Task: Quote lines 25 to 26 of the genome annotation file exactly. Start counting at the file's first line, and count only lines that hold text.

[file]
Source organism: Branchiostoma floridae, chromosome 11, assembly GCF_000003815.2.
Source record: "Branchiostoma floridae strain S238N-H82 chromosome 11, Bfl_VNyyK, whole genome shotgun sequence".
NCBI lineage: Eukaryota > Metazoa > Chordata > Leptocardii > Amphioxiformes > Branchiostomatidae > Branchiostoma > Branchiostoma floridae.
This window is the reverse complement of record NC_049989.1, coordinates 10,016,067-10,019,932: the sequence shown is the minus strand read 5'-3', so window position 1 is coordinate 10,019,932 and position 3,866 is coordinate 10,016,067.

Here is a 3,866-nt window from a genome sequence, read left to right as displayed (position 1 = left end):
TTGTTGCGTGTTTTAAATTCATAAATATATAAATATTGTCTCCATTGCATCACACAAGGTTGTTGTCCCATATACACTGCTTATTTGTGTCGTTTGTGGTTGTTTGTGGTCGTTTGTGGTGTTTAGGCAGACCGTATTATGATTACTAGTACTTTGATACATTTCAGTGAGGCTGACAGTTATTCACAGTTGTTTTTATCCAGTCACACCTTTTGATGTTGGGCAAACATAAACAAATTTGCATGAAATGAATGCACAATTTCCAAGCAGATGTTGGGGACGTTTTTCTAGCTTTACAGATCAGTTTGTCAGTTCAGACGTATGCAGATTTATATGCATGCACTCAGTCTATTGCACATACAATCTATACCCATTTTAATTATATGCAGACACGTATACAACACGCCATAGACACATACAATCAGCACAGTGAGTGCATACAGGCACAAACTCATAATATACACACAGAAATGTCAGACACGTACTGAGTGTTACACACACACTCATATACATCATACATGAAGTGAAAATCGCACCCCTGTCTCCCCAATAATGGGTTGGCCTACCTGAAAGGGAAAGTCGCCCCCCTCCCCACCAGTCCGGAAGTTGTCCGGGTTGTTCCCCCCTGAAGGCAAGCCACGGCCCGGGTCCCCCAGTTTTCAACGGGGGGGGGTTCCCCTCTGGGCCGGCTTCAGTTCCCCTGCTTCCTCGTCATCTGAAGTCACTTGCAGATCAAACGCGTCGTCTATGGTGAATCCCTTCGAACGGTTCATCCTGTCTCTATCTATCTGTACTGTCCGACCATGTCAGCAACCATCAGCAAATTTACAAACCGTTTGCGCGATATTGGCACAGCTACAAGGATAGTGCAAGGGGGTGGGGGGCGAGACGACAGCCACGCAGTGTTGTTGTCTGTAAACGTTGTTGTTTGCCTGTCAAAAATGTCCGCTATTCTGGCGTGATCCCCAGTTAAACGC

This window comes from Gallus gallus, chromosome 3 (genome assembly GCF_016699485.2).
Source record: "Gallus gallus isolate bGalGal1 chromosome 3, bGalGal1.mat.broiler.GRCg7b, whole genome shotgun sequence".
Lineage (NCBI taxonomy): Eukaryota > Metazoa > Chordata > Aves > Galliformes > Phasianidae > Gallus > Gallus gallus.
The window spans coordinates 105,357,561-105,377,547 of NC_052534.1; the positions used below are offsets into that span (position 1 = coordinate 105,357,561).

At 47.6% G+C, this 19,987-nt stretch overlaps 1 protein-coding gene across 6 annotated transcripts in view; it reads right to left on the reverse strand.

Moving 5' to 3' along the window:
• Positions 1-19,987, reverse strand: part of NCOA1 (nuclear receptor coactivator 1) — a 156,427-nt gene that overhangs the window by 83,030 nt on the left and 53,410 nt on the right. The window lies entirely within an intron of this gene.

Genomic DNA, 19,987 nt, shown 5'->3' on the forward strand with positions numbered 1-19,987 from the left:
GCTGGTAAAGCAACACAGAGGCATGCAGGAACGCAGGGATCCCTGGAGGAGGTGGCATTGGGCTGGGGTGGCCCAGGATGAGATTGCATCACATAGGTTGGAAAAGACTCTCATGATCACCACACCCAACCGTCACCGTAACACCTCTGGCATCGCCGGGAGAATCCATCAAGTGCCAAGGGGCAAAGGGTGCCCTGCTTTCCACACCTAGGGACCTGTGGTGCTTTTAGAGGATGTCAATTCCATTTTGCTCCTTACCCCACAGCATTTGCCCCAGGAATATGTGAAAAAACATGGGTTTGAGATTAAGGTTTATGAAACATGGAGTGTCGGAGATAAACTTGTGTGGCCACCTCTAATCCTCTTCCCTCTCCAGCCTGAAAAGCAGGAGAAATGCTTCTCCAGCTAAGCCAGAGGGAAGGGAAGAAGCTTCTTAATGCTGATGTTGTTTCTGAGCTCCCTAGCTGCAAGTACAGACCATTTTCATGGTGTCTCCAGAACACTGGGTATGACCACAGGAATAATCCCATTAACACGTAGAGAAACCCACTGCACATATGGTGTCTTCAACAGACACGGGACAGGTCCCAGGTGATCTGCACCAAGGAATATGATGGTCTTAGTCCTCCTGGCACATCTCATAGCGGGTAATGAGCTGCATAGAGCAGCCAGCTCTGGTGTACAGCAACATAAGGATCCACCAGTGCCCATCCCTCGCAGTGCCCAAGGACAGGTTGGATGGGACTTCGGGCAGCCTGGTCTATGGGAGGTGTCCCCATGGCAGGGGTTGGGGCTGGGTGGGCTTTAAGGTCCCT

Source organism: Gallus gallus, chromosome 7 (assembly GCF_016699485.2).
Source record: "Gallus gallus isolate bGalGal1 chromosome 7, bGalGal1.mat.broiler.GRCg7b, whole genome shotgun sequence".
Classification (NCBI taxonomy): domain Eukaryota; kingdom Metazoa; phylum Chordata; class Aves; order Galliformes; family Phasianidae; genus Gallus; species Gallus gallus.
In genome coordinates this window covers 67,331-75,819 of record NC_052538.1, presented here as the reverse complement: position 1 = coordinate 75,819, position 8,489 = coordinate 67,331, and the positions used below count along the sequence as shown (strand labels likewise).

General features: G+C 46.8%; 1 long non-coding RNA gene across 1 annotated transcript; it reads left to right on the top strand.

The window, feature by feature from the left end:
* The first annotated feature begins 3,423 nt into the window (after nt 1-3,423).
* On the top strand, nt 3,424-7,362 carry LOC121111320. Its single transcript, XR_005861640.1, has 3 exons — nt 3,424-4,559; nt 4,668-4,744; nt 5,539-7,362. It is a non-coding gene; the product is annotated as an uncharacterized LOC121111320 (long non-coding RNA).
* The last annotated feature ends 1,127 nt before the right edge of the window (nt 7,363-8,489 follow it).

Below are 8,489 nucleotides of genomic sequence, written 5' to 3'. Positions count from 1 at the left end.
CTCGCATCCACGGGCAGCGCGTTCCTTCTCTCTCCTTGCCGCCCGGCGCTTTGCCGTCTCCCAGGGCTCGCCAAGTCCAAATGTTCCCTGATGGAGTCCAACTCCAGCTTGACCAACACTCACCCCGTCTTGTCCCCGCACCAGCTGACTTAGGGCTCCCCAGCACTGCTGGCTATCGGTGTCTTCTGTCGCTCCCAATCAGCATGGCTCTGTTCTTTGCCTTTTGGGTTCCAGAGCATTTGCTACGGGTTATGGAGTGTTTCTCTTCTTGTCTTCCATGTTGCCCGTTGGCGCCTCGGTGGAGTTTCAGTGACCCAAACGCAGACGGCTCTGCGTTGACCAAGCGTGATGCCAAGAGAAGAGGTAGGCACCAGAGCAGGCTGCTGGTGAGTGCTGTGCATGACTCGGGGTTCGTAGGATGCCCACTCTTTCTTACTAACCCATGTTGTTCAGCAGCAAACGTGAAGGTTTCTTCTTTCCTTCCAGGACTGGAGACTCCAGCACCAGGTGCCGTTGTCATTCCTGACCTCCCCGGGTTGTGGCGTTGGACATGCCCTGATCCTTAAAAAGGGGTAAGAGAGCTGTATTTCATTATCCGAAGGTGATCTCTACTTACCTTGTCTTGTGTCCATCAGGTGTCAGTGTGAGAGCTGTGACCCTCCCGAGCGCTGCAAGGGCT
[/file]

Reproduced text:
Below are 8,489 nucleotides of genomic sequence, written 5' to 3'. Positions count from 1 at the left end.
CTCGCATCCACGGGCAGCGCGTTCCTTCTCTCTCCTTGCCGCCCGGCGCTTTGCCGTCTCCCAGGGCTCGCCAAGTCCAAATGTTCCCTGATGGAGTCCAACTCCAGCTTGACCAACACTCACCCCGTCTTGTCCCCGCACCAGCTGACTTAGGGCTCCCCAGCACTGCTGGCTATCGGTGTCTTCTGTCGCTCCCAATCAGCATGGCTCTGTTCTTTGCCTTTTGGGTTCCAGAGCATTTGCTACGGGTTATGGAGTGTTTCTCTTCTTGTCTTCCATGTTGCCCGTTGGCGCCTCGGTGGAGTTTCAGTGACCCAAACGCAGACGGCTCTGCGTTGACCAAGCGTGATGCCAAGAGAAGAGGTAGGCACCAGAGCAGGCTGCTGGTGAGTGCTGTGCATGACTCGGGGTTCGTAGGATGCCCACTCTTTCTTACTAACCCATGTTGTTCAGCAGCAAACGTGAAGGTTTCTTCTTTCCTTCCAGGACTGGAGACTCCAGCACCAGGTGCCGTTGTCATTCCTGACCTCCCCGGGTTGTGGCGTTGGACATGCCCTGATCCTTAAAAAGGGGTAAGAGAGCTGTATTTCATTATCCGAAGGTGATCTCTACTTACCTTGTCTTGTGTCCATCAGGTGTCAGTGTGAGAGCTGTGACCCTCCCGAGCGCTGCAAGGGCT